• Jackie Bradbury

On Politics

Have you ever noticed that in the martial arts world, when we say things are "political", it's almost never in a positive context?


We almost always talk about "politics" or "being political" as being a bad thing.


"Oh, so-in-so's organization is great, but be careful, it's really political."


"I'd love to train with Sensei such-and-such, but I can't because he and my teacher don't get along. Y'know, politics."



This is not unique to us, mind you. Every group - hobbies like ours, businesses, religious groups, as well as nations and cities and everything in between - is "political".


Humans are social creatures. We organize ourselves into groups all the time, because we're built that way, generally speaking.


This is true of ANY group of humans gathering for ANY purpose. A martial arts school or organization is a group of humans like any other, and thus, needs some way to resolve conflicts and to make sure the needs of the individuals of the group are being met.


"Politics" is the word we use to describe the process of figuring out how the group can stay together, deliver the benefits it's supposed to deliver to its members, and resolve conflicts.


Any group of humans has conflicts and disagreements, after all. We have to have some way to resolve them. So, when we say "politics" or someone is "political" we are really describing the way that a group decides who's in the group, and who isn't in the group, and how you can tell, and what rules make someone "in-group".


Every group that exists has "in-group" people ("our side") and "out-group" people ("their side").


"Our side" are the people that live the right way, have the correct moral and ethical values and behavior, and do the "right thing". "Their side" are the people that don't have the same high purpose and values that we do, certainly aren't as honorable or trustworthy as we are, and are usually seeking to hurt us in some way.


"Their side" almost always consists of people who are too ignorant, to selfish, or even too downright evil to see that our way is the right way. "Our side" consists of good and honorable people, and misdeeds of theirs are almost often honest mistakes (within certain boundaries, of course).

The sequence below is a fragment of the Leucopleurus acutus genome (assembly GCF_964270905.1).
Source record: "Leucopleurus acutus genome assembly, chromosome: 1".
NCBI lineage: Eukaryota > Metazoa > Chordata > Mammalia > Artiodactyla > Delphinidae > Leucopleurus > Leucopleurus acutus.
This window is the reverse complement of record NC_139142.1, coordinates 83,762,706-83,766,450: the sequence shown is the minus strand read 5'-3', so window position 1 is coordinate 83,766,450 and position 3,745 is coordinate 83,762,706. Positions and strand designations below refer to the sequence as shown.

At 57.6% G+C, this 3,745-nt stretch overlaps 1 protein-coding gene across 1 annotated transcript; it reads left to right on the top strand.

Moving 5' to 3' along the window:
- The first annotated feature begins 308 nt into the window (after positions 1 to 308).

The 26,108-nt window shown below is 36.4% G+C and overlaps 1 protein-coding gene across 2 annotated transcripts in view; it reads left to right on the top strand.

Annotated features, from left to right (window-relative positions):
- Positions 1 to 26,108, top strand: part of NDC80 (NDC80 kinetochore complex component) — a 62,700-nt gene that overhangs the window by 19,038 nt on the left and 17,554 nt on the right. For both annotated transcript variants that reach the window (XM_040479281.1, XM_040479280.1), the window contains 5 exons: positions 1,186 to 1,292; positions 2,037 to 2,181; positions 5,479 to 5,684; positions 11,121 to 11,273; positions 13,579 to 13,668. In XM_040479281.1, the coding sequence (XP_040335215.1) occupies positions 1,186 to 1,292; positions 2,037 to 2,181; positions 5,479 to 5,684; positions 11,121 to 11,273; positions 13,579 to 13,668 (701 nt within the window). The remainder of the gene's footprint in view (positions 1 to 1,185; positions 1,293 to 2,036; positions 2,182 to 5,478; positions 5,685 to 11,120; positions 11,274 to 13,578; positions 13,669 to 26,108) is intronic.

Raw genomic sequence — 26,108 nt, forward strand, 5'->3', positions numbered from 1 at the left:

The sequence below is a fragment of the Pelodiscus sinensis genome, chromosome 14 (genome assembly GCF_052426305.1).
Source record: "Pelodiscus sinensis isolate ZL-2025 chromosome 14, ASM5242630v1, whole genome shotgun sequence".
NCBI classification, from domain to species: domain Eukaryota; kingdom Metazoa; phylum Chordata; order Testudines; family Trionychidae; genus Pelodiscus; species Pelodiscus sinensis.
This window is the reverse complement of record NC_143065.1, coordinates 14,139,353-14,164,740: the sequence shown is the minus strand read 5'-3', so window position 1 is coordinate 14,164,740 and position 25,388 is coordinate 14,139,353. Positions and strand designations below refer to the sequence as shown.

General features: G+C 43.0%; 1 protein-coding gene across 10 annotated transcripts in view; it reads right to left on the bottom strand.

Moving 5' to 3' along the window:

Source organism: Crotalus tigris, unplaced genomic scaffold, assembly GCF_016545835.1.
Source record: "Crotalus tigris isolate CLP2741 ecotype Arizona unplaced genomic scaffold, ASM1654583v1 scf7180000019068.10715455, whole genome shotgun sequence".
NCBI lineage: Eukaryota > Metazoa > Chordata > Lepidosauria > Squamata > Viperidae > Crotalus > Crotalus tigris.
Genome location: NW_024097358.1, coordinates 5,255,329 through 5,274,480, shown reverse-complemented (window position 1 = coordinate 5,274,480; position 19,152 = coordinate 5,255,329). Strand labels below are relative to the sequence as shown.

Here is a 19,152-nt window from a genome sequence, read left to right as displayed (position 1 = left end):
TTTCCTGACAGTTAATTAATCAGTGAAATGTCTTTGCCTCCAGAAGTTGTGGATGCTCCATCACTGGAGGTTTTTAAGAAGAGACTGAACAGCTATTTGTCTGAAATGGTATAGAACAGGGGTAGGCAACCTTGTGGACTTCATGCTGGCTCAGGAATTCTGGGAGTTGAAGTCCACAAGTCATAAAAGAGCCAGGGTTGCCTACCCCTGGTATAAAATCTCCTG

The thing about the martial arts world is that we are almost always authoritarian in how we organize ourselves. We are usually a lot more like absolute monarchies versus republics or democracies.


I wear this with my nice gi on formal occasions.

We tend to have a single head of a group, maybe a council of senior students who are leaders in their own right but defer to and advise the head, and the rest of the group members fall in line with the rules, with little to no say in what those rules are.


If a member of the group disagrees with a rule or a decision by the leadership, they usually have two options:


✔ Accept the rule or decision, keep their doubts to themselves, and stay in-group.

✔ Reject the rule or decision, express dissatisfaction, and eventually become out-group.


It is a rare organization that allows dissenters to remain in the ranks and be vocal about it. Either directly or indirectly, dissenters are usually encouraged to leave the group if they can't be quiet, and heck, people who aren't high ranking in the group don't even have the standing to question the group's rules at all. They just have to leave.


Don't let it hit you on the way out.

Dividing into "in-group" and "out-group" happens all the time in the martial arts world.


One obvious case is what often happens the founder of a system or organization dies. In rare cases where a clear inheritor exists AND is accepted by the senior students, it usually ends up with the senior students deciding how to keep the group together.


This means that the original organization quickly disintegrates into splinter groups, because why should Senior A submit to the authority of Senior B and Senior C if they don't agree? They are all equal students of the Founder.


Rather than submit to the authority of equals, they splinter off into Senior A's group and Senior B's group and Senior C's group, each with its own rules, each with a new hierarchy with a Senior student as the new leader who makes the rules to his or her own liking.


Sometimes these splinter groups get along, and sometimes they don't. Even when they do get along relatively well, there's still the process of "in-group" and "out-group", even if it's mild and seems a little petty.


"Oh, Senior B is a pretty good martial artist, but he didn't know the Founder like Senior A did. Senior A is teaching the real authentic stuff as intended by the Founder." Of course, this is usually said by members of Senior A's group.


It is impossible to escape politics. All we can do is follow with the rules and be in the group, or don't and go off and do our own thing (maybe with like-minded people).


Do we have to be so toxic about it, though?


Maybe we can grant that maybe the out-group isn't dumb or wrong-headed or evil?


Maybe we can give people the benefit of the doubt, and that perhaps the out-group isn't out to hurt or embarrass us?


Maybe we can be a little more self-aware about how our comments about the out-group are perceived by them? Put ourselves in their shoes a little bit?


Perhaps we can respect the contributions of the out-group to our community, and maybe because they disagree with us on some things, it doesn't make everything they do bad?


If we do that, maybe we can have a little more... fun? Grow a little more? Be and do more than we are?


Maybe.


What do you think about "politics" in the martial arts world? Do you play the game, or not? Let me know what you think!

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